Remembering Ferdinand Hahn
I began writing about my great gr0eat grandparents for two reasons. Like so many others, I wanted to connect with my ancestors story in search of my own identity and connectedness in the world. Having grown up in India, I wanted to have a clearer picture of the first generation who connected our German-American family to India. Their unique story in the nineteenth century of German missionaries working in British India among the marginalized Adivasi, however, gave me another reason to write.
Having spent most of my formative years in India, I have always wanted to show the “real India”, with its complex cultural diversity, to those who are fascinated with its exotic spirituality. Very few know the story of those who are not Hindu, Muslim or Bhuddist in a country where nearly every religion on earth is represented. In India a minority constitutes more people than in many parts of the world. 8% of the population of India are Adivasi, About half of them are Christian. Few people know their story. In fact they also are in search of their own history.
I was surprised and honored to discover in my research for this book that my great great grandfather , FERDINAND HAHN, advocated for the rights of the Adivasi and helped preserve their culture. In fact, it was quite a relief for me to discover that during this colonial era how Christianity played, and continues to play, an unique and important role in the liberation of the oppressed Adivasi. Having this fresh understanding of the colonial era, during the European migration, before the World Wars, I was intrigued by the extent of globalisation and how it has shaped everyone, even in the most remotest parts of India.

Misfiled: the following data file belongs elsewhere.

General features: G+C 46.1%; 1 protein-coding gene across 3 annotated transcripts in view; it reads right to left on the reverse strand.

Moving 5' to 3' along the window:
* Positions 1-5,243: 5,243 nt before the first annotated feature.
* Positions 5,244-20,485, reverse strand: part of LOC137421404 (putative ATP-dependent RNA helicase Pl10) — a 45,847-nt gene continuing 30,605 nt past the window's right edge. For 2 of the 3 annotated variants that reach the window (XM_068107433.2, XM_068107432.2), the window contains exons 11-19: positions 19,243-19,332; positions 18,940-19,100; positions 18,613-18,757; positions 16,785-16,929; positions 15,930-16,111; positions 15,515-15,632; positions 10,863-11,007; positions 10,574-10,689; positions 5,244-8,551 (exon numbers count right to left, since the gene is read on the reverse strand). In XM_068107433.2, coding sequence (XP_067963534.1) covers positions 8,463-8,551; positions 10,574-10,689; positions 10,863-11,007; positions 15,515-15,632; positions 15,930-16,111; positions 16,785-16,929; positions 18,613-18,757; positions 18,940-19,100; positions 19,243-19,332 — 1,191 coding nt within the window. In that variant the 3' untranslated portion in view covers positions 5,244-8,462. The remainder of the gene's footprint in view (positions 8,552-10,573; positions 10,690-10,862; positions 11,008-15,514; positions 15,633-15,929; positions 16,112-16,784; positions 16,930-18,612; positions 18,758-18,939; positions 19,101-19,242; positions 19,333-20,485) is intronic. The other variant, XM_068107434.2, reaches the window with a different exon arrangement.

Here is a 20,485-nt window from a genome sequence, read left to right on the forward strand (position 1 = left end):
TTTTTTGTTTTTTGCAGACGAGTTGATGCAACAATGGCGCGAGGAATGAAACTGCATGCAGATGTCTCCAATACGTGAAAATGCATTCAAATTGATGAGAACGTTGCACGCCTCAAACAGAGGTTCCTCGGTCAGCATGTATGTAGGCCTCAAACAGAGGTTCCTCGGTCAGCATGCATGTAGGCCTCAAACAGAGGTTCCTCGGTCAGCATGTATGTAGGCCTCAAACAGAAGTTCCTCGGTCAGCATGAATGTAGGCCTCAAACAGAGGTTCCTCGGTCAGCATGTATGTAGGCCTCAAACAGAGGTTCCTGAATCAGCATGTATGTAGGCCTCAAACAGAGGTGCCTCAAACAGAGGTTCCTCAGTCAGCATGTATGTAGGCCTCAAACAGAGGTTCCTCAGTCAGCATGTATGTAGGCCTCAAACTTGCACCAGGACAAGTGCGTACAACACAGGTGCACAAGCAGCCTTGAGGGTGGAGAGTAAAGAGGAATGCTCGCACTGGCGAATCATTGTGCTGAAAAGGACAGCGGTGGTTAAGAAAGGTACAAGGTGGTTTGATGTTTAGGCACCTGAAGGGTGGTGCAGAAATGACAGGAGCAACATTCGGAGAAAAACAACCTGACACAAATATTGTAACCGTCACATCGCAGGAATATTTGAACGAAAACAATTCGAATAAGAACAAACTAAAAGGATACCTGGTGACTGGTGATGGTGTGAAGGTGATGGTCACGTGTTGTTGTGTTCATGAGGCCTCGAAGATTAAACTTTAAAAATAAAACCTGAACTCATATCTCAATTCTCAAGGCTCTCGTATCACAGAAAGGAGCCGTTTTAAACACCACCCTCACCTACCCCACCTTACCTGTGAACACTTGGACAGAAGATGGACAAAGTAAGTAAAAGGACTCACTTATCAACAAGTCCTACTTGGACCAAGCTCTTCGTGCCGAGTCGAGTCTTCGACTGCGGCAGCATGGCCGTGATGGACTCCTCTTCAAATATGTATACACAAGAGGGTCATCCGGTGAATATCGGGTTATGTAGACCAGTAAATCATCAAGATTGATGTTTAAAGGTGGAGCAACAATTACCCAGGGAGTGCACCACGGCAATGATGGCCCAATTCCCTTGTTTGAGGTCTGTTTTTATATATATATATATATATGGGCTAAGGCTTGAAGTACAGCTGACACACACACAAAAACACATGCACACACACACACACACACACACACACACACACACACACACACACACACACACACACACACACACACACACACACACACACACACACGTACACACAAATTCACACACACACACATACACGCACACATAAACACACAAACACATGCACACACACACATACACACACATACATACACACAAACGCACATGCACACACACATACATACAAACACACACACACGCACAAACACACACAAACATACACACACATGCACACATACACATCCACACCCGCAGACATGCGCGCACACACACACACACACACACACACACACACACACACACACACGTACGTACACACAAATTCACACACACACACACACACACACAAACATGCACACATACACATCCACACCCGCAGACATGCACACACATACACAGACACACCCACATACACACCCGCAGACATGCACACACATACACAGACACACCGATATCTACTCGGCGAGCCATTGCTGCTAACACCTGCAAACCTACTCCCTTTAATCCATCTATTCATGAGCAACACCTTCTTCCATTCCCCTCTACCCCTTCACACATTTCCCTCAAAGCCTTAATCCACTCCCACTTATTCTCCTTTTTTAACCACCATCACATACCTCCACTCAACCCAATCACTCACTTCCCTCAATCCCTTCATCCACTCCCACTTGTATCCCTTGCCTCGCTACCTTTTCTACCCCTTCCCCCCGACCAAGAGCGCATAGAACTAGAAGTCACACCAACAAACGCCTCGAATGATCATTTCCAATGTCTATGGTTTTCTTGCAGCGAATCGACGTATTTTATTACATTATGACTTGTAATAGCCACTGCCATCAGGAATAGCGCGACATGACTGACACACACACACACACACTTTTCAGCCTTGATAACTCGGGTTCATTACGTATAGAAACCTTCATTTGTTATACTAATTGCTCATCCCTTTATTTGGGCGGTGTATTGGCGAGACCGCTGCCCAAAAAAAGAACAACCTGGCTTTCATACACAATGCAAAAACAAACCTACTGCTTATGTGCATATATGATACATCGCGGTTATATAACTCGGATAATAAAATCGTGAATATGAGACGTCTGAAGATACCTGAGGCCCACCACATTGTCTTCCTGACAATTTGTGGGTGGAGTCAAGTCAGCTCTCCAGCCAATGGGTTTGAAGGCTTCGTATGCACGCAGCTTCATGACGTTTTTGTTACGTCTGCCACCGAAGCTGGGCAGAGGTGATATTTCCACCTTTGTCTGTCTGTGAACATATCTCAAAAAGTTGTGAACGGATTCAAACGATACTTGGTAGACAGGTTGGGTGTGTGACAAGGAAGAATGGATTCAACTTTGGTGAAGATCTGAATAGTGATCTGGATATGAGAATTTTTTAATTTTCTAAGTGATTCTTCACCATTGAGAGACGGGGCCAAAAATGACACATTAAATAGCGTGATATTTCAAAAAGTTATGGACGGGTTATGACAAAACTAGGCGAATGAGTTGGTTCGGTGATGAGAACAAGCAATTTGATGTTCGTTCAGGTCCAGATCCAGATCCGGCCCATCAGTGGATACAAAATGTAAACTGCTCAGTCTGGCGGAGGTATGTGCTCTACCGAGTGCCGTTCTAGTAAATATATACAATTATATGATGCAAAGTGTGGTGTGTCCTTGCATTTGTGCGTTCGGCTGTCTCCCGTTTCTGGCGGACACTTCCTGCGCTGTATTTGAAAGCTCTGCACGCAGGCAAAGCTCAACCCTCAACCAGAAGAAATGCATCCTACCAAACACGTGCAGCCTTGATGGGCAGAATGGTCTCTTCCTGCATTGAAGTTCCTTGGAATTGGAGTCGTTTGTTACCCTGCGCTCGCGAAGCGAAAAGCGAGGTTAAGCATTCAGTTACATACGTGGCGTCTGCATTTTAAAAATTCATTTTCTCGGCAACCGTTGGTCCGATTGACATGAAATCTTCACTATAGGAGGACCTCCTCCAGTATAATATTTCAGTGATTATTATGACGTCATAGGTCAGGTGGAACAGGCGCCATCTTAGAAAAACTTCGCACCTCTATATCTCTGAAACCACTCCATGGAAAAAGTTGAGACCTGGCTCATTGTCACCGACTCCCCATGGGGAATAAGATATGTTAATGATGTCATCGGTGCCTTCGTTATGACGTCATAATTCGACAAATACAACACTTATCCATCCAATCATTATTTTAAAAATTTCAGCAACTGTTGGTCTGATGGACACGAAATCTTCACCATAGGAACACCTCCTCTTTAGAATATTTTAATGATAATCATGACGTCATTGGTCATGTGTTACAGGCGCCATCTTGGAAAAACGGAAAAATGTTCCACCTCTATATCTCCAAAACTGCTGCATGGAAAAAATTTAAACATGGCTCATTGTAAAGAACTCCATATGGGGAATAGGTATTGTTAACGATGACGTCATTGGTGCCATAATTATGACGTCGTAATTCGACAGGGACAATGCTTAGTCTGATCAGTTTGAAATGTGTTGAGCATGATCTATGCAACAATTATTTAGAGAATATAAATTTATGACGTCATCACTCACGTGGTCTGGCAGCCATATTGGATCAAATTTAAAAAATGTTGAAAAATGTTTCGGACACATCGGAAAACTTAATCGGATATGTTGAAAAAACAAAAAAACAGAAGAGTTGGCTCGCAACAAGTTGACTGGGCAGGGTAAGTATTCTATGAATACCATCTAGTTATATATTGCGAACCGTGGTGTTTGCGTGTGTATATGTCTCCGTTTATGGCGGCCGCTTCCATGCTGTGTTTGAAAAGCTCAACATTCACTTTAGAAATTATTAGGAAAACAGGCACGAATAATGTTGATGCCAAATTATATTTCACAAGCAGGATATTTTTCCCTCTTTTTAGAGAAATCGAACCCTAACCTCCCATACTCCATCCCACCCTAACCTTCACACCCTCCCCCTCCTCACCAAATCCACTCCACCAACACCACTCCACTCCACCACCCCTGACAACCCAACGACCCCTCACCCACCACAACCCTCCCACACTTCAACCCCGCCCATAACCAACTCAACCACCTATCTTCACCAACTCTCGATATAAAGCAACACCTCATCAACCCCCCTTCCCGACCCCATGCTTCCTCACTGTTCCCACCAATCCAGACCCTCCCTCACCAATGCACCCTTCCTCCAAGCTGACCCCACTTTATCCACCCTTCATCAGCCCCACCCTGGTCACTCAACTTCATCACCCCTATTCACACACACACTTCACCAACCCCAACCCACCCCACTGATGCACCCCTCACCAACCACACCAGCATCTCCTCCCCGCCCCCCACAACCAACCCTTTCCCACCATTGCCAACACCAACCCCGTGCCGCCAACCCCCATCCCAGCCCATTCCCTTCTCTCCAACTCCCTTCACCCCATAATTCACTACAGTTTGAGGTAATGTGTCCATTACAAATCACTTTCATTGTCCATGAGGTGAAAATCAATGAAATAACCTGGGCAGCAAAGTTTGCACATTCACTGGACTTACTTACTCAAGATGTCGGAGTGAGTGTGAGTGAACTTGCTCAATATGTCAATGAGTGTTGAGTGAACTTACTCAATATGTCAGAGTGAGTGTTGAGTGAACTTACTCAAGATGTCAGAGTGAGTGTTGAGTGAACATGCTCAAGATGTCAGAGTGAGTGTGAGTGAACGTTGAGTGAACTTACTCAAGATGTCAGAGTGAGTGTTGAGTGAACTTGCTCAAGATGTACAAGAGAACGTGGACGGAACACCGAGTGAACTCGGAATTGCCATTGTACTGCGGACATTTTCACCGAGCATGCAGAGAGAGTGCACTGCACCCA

The story covers the scope of Ferdinand’s life, from his desire to escape the confines of his parochial village in Germany, to his spiritual awakening, and adventure to a region, known as Chotanagpur in eastern India. Here among the Adivasi, the original dwellers or indigenous people of India, who are oppressed by the Indian majority and British rulers, he comes to appreciate the diversity of culture and social conditions. Ferdinand seeks the liberation of the Adivasi, both spiritually and temporally, through education, social services and advocacy, as well as through establishing a culturally relevant Adivasi church. The narrative braids his personal family story in with the unique role of German missionaries in British India